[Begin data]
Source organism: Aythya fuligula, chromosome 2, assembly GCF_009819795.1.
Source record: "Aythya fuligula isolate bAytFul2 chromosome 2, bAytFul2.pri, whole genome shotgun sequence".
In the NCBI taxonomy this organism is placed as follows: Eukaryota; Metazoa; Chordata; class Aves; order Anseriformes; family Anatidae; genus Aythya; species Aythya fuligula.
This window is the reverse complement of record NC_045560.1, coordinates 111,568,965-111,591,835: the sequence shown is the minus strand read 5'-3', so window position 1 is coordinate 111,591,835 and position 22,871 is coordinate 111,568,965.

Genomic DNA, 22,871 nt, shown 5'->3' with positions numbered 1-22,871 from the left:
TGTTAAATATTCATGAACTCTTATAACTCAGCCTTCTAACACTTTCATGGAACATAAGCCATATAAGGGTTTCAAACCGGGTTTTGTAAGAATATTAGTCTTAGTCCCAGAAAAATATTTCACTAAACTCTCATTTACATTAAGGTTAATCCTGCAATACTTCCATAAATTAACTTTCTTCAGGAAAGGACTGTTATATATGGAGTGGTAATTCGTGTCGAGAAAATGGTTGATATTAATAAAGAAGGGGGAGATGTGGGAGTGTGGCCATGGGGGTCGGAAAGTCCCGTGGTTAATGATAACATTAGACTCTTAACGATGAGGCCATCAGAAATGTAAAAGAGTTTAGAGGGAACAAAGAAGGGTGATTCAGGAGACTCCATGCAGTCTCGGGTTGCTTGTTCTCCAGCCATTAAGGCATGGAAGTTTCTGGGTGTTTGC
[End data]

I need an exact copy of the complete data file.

Source organism: Aythya fuligula, chromosome 2, assembly GCF_009819795.1.
Source record: "Aythya fuligula isolate bAytFul2 chromosome 2, bAytFul2.pri, whole genome shotgun sequence".
In the NCBI taxonomy this organism is placed as follows: Eukaryota; Metazoa; Chordata; class Aves; order Anseriformes; family Anatidae; genus Aythya; species Aythya fuligula.
This window is the reverse complement of record NC_045560.1, coordinates 111,568,965-111,591,835: the sequence shown is the minus strand read 5'-3', so window position 1 is coordinate 111,591,835 and position 22,871 is coordinate 111,568,965.

Genomic DNA, 22,871 nt, shown 5'->3' with positions numbered 1-22,871 from the left:
TGTTAAATATTCATGAACTCTTATAACTCAGCCTTCTAACACTTTCATGGAACATAAGCCATATAAGGGTTTCAAACCGGGTTTTGTAAGAATATTAGTCTTAGTCCCAGAAAAATATTTCACTAAACTCTCATTTACATTAAGGTTAATCCTGCAATACTTCCATAAATTAACTTTCTTCAGGAAAGGACTGTTATATATGGAGTGGTAATTCGTGTCGAGAAAATGGTTGATATTAATAAAGAAGGGGGAGATGTGGGAGTGTGGCCATGGGGGTCGGAAAGTCCCGTGGTTAATGATAACATTAGACTCTTAACGATGAGGCCATCAGAAATGTAAAAGAGTTTAGAGGGAACAAAGAAGGGTGATTCAGGAGACTCCATGCAGTCTCGGGTTGCTTGTTCTCCAGCCATTAAGGCATGGAAGTTTCTGGGTGTTTGC